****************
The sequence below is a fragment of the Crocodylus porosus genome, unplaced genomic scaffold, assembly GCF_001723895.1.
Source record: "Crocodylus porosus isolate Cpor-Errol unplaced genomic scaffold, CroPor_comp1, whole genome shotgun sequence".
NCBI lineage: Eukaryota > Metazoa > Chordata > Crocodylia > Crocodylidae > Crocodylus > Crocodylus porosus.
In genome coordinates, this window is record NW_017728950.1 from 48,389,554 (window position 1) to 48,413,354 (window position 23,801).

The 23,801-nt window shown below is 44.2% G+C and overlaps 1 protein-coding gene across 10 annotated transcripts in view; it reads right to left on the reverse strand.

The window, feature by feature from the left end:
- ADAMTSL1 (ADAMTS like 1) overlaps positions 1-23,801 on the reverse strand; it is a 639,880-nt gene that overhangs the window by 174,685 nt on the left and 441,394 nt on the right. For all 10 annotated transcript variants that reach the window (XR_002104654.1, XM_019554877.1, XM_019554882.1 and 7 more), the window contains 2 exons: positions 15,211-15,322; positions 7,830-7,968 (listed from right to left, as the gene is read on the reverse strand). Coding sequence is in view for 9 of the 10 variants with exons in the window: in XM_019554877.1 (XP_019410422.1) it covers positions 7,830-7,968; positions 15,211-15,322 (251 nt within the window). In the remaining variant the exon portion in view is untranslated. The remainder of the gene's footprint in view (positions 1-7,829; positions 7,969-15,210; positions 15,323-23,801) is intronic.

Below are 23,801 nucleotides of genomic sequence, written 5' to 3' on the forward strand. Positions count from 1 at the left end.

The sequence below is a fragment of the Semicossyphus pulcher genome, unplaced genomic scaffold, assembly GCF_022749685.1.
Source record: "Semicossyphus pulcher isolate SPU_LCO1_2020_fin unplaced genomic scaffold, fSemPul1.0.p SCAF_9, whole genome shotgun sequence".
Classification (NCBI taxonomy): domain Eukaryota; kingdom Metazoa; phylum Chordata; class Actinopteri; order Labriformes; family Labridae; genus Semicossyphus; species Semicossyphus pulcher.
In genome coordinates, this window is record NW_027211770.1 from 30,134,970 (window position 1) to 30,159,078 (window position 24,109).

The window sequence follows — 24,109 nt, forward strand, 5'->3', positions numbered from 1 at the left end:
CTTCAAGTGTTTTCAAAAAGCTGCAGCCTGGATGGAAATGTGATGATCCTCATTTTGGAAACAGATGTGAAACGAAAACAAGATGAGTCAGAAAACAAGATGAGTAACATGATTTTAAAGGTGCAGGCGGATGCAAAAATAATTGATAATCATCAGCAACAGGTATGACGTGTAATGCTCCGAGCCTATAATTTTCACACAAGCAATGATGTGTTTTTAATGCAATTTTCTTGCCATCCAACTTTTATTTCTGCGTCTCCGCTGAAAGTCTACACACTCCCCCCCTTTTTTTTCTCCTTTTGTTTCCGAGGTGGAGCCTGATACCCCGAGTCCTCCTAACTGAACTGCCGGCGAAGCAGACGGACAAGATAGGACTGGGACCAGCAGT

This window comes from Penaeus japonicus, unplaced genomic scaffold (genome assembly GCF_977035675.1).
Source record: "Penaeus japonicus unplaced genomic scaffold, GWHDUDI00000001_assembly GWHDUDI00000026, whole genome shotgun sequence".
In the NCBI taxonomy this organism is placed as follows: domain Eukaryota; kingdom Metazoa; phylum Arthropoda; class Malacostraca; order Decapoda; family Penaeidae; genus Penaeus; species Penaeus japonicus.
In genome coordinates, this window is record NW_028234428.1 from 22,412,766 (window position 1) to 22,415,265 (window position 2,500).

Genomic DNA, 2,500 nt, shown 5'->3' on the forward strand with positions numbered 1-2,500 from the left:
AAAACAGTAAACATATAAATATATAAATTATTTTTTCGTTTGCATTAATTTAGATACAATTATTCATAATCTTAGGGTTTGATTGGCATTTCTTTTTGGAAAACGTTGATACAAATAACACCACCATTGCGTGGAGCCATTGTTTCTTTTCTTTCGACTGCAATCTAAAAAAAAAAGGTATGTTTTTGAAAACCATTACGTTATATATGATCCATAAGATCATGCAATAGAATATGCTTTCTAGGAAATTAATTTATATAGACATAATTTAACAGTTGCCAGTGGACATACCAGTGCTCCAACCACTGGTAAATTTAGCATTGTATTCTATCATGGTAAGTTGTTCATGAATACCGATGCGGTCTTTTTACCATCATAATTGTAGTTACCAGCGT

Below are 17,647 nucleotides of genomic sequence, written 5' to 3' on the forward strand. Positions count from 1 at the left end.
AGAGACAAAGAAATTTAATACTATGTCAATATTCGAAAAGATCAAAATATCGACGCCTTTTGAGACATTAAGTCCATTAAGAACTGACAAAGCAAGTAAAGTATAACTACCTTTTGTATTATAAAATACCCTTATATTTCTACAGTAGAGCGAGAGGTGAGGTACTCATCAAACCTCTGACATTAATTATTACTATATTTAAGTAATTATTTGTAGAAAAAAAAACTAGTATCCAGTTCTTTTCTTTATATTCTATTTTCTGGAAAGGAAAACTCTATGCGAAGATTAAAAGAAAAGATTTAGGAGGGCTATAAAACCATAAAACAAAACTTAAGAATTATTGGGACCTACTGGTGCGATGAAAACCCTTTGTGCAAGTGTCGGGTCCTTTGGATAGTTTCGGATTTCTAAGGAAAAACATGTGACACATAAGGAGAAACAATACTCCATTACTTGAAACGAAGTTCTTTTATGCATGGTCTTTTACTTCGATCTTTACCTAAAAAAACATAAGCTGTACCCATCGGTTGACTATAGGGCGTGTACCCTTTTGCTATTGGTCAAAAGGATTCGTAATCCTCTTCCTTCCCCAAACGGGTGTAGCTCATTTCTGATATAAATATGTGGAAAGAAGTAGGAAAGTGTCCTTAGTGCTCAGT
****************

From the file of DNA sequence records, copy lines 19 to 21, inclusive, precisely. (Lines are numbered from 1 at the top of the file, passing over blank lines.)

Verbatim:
Genomic DNA, 2,500 nt, shown 5'->3' on the forward strand with positions numbered 1-2,500 from the left:
AAAACAGTAAACATATAAATATATAAATTATTTTTTCGTTTGCATTAATTTAGATACAATTATTCATAATCTTAGGGTTTGATTGGCATTTCTTTTTGGAAAACGTTGATACAAATAACACCACCATTGCGTGGAGCCATTGTTTCTTTTCTTTCGACTGCAATCTAAAAAAAAAAGGTATGTTTTTGAAAACCATTACGTTATATATGATCCATAAGATCATGCAATAGAATATGCTTTCTAGGAAATTAATTTATATAGACATAATTTAACAGTTGCCAGTGGACATACCAGTGCTCCAACCACTGGTAAATTTAGCATTGTATTCTATCATGGTAAGTTGTTCATGAATACCGATGCGGTCTTTTTACCATCATAATTGTAGTTACCAGCGT

Below are 17,647 nucleotides of genomic sequence, written 5' to 3' on the forward strand. Positions count from 1 at the left end.